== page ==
By a vote of 8-2 on 13 December 2018, Chile’s Constitutional Court struck down a portion of the Regulation on Conscientious Objection of the Law on Abortion that prohibited private hospitals and clinics to refuse to perform abortions on grounds of conscience if they received state money for obstetric and gynaecological services. The Court had accepted an appeal in early December by senators of the Chile Vamos coalition (four centre-right parties headed by President Piñera), which argued that the regulation violated freedom of association and conscience.
Facilities that do not have state contracts are permitted under the existing regulations to conscientiously object to abortion, but are required to refer patients to another health facility that would perform the abortion. Individual doctors were allowed to opt out of participating in abortions unless a woman required immediate medical attention that could not be postponed. These and other regulations remain in force. Presumably, private facilities with state contracts must still refer patients to another health facility.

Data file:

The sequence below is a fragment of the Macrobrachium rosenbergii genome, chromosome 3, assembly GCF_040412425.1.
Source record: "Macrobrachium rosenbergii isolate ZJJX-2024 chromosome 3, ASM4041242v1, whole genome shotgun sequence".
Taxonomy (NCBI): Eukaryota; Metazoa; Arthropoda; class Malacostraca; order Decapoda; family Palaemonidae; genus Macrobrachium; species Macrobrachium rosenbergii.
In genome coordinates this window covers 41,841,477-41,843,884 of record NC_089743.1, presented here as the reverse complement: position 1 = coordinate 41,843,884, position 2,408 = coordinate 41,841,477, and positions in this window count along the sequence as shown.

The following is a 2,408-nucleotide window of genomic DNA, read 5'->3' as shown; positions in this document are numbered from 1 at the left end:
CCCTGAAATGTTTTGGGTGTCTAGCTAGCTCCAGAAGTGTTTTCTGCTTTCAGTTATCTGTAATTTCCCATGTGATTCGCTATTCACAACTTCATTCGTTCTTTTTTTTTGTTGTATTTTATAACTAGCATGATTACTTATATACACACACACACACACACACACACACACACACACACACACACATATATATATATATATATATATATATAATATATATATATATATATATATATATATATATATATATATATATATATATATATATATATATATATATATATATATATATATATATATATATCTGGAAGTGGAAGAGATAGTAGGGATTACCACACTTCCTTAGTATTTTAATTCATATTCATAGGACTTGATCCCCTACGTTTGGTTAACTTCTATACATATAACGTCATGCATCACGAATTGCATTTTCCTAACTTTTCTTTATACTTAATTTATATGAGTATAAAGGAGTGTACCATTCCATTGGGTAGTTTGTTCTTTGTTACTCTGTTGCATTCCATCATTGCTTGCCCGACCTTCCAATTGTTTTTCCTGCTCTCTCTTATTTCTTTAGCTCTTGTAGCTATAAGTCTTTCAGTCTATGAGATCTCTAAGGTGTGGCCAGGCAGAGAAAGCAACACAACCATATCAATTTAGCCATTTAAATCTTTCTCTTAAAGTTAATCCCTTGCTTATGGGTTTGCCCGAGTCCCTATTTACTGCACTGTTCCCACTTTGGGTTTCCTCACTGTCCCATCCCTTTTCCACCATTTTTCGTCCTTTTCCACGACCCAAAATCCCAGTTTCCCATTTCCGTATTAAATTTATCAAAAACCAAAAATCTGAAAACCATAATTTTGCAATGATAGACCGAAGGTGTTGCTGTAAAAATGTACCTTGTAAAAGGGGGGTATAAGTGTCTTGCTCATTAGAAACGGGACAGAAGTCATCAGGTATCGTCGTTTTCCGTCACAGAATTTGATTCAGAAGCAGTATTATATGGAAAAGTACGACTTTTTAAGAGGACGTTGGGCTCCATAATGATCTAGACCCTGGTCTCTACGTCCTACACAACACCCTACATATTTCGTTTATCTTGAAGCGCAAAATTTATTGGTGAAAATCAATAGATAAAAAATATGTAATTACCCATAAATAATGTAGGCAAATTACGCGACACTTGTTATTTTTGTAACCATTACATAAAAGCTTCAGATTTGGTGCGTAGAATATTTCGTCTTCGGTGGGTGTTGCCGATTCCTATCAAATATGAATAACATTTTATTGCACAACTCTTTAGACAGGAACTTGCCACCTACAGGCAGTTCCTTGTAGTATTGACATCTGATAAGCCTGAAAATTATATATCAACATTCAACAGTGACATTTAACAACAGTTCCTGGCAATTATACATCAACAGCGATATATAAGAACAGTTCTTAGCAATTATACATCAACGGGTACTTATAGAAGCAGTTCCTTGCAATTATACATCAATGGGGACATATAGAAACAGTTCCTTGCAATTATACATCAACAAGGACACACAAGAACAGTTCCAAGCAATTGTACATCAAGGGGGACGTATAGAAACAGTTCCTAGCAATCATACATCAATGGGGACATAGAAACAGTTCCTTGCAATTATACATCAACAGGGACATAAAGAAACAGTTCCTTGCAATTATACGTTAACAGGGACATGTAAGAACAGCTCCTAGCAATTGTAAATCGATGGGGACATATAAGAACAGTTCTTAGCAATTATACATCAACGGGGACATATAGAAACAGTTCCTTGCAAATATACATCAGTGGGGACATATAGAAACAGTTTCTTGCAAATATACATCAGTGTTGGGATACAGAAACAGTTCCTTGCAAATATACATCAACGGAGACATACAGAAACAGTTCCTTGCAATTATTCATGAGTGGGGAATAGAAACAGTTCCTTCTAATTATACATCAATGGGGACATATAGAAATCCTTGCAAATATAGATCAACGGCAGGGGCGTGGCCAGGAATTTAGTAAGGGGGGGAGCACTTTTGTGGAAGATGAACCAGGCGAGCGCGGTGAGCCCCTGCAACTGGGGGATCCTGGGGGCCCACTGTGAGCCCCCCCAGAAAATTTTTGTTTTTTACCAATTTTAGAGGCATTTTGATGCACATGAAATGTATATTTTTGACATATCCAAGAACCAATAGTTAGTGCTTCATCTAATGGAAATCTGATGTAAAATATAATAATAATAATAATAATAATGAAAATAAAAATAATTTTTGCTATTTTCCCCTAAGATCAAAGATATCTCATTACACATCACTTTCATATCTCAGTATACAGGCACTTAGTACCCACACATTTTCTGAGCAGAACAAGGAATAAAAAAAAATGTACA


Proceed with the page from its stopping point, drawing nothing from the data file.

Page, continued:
Note: The question of whether an institution such as a clinic or hospital can legitimately exercise conscience has been widely debated internationally, particularly in Latin America. No official body in health and medical care and no body with a remit in ethical principles has ever agreed that this is allowable. Conscience is an individual’s way of thinking about and understanding moral and ethical issues. How freedom of association is involved is also far from obvious.